Scratch Assay

To assess the effect of younger or older plasma on myoblast migration, cells were seeded in 6 well plates in GM, and proliferated as standard until >80%. Scratch assays were performed as described by Liang et al. (2007). Briefly, cells were scratched once in a single, fluid motion using a sterile p200 tip to remove a linear section of cells. Cells were then washed with dPBS, before the addition of GM + 5% plasma (younger or older). Cells were immediately photographed (10x, 1.3 megapixel digital camera) in 3 random locations per scratch, then incubated in standard conditions for 4 h before repeating photographs. Scratch size was quantified in ImageJ (version 1.49, NIH, USA) by an individual blinded to condition and time, and closure calculated as percent of individual baseline.

Myotube Diameter

Following seeding in 6 well plates, myoblasts were grown to ~80% confluency as standard. Near confluent cells were switched to differentiation media (DM; Dulbecco's modified Eagle media with 2% horse serum, penicillin, and streptomycin), with DM changed every 24 h for 96 h. Following this, cells were stimulated with DM + 5% plasma (younger/older), and photographed immediately in 3 random locations per plate, as described above. Cells were further photographed at 4, 24, and 48 h in the same manner. Cell diameter was quantified at three different locations along the cells length, in 10 random cells per image, by an individual blinded to condition and time utilising ImageJ.

Statistical Analysis

Normality of data was checked for by Shapiro–Wilk test. Differences between younger and older characteristics, Activin A and FLRG ELISA concentrations, and scratch assay results were established by two-tailed, unpaired t-tests, whist effect of age on GDF11 was established by a Mann Whitney test. Concentration of total and free myostatin, cell proliferation, and myotube diameters were compared with a mixed-model two-way repeated measures ANOVA, with post hoc testing performed in the method of Bonferroni when indicated. Pearson's correlation was used to examine associations between endocrine factors that differed between younger and older individuals and in vitro results. SPSS (version 23, IBM) was used for all statistical analysis, and all figures were prepared in GraphPad Prism (version 5, GraphPad Software). Results are given as “mean [se]”, except GDF11, which is given as “median [lower–upper quartile].”

Results

FLRG Differs between Younger and Older Individuals

To establish the effect of age on the concentration of myostatin and myostatin-interacting peptides, plasma from younger and older individuals was used. A two-way mixed model (age × peptide state) ANOVA showed no interaction for myostatin (p = 0.610), nor an effect of age (p = 0.771). As expected, a significant effect of peptide state is seen (free 1618.9 [125.9], total 3664.1 [247.1] pg.mL−1; p < 0.001; Figure 1A).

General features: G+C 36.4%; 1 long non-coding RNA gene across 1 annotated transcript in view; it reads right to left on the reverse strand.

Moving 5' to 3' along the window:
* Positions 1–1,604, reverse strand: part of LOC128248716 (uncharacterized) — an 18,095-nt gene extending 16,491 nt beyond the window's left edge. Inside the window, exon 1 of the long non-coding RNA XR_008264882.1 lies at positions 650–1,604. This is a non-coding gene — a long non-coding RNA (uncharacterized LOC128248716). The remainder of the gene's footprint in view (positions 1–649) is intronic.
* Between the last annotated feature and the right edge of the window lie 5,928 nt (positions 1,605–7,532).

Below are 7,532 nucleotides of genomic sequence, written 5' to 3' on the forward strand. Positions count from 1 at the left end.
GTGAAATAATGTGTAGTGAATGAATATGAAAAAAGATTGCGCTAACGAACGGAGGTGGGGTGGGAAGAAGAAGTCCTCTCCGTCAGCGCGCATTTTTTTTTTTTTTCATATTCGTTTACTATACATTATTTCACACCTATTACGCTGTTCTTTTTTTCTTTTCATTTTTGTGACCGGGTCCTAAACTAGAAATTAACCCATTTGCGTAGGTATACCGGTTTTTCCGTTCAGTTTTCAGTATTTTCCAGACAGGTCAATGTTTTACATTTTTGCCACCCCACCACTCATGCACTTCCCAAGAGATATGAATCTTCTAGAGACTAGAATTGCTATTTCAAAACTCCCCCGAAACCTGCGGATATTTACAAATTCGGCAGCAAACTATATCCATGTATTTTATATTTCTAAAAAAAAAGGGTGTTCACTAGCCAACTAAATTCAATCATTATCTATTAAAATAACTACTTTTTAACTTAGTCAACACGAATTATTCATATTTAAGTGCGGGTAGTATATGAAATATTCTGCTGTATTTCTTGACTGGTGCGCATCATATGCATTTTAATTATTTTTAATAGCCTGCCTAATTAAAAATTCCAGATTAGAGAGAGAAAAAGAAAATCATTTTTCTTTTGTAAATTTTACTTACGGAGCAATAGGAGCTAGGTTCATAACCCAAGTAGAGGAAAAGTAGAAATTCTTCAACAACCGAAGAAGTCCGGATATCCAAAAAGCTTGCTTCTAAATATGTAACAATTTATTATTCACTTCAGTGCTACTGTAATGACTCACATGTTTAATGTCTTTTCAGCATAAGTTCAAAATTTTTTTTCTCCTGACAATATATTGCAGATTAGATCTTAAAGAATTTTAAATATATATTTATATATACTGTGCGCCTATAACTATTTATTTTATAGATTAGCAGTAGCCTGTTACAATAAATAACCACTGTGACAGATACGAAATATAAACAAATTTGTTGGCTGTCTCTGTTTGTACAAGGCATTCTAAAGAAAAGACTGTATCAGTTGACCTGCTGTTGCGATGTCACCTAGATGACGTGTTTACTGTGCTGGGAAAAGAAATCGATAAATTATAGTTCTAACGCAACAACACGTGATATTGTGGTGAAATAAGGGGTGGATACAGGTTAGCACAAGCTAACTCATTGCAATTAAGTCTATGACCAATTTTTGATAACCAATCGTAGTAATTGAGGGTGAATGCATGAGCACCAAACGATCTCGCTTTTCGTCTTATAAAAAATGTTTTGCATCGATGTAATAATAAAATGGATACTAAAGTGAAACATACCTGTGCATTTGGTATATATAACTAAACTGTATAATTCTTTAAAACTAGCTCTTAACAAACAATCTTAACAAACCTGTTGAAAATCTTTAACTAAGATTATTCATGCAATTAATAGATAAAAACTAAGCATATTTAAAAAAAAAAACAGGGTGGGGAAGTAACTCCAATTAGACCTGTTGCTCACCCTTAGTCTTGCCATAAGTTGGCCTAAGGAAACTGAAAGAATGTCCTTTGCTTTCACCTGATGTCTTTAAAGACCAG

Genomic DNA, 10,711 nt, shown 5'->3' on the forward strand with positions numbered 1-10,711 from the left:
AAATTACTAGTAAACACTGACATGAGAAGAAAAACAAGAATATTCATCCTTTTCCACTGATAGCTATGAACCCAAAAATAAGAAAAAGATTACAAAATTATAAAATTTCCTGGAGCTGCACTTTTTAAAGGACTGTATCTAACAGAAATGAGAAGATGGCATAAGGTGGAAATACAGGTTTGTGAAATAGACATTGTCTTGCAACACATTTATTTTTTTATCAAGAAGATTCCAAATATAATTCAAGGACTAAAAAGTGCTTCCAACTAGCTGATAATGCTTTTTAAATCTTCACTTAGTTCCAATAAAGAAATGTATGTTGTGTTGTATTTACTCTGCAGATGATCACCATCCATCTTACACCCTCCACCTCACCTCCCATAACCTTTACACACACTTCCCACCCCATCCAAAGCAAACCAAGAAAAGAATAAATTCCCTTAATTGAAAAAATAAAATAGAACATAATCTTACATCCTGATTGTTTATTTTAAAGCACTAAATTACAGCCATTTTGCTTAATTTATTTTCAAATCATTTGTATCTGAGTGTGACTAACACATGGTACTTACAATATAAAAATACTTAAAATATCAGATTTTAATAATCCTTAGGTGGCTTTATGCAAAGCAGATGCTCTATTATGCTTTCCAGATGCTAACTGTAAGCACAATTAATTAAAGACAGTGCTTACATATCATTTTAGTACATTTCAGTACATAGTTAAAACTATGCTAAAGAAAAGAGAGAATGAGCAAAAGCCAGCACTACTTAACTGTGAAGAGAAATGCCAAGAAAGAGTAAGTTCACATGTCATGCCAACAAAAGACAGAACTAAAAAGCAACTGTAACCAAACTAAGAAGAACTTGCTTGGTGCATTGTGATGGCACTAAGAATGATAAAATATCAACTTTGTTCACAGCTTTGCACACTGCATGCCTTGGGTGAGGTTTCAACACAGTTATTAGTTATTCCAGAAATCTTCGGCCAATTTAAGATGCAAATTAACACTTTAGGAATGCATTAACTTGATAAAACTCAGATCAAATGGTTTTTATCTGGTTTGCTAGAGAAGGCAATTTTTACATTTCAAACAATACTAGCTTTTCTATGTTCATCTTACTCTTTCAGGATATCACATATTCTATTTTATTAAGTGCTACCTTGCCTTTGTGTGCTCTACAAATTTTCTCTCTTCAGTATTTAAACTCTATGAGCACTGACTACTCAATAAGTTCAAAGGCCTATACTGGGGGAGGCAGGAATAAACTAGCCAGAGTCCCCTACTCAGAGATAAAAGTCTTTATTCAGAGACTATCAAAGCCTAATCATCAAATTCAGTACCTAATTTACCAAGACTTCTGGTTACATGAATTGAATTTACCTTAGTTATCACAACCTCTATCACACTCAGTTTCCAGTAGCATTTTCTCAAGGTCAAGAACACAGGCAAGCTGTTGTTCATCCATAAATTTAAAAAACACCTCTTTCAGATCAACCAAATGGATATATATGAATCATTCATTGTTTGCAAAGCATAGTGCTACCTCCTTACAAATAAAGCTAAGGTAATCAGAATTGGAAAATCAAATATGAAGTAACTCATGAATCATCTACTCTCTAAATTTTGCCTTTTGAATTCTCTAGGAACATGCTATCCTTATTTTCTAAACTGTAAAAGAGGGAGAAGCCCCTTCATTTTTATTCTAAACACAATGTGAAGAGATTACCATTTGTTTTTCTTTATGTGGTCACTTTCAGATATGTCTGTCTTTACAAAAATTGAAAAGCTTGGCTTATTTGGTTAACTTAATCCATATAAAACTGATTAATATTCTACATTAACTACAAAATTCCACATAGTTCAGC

FIGURE 1
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Figure 1. Concentration of plasma endocrine factors from younger and older participants. (A) Myostatin (free and total), (B) activin A, (C) FLRG, and (D) GDF-11 (all pg.mL−1). Data are presented as grouped dot plots, with horizontal lines indicated mean in panels (A–C), median in panel (D). Note panel (D) is presented on a logarithmic y axis. N = 6 per group, closed circles indicate younger, open squares older participants. *Indicates significant differences as marked.

Plasma activin A was significantly higher in older individuals (younger 215.9 [20.2], older 291.6 [21.0] pg.mL−1; p = 0.026; Figure 1B), as was plasma FLRG (younger 4731.6 [522.5], older 9915.8 [975.1] pg.mL−1; p < 0.001; Figure 1C). No difference in GDF11 was seen between groups (younger 388.4 [274.9–6339.8], older 219.4 [143.2–6694.8]; p = 0.394; Figure 1D).

Cells Grown in Younger Plasma Show a Protective Effect

C2C12 cells were stimulated with standard GM or DM + 5% older or younger plasma for varying lengths of time before proliferation, scratch damage recovery and differentiation capacity was assessed.

No age × time interaction was seen on the proliferation capacity of cells (p = 0.535), nor a main effect of age (p = 0.367). As expected, there was a main effect of time witnessed, with significantly more cells present at 48 h, relative to 24 h (p < 0.001; Figure 2A).

FIGURE 2
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Figure 2. Effect of plasma conditioned media on myoblast proliferation, migration, and myotube size in vitro. (A) Proliferation rate of cells at 24 and 48 h, (B) scratch closure (% of baseline) 4 h post scratch, with (C) showing representative images. Note edges have been highlighted for publication. (D) myotube diameters. Horizontal lines in (A,B) indicate group means. Error bars in (D) indicate standard error. N = 6 per group, closed circles indicate younger, open squares older participants. *Indicates significant differences as marked in (A,B), significant difference between older vs. younger group at marked time-point in (D). Younger/Older conditions represent cell GM (A–C) or DM (D) conditioned with 5% plasma from younger or older individuals, respectively.

When cells were scratched and then allowed to regenerate for 4 h, post scratch size was smaller in the younger relative to the older condition (younger 78.2 [2.2], older 87.2 [2.7]% of baseline; p = 0.0281; Figure 2B, representative images shown in Figure 2C).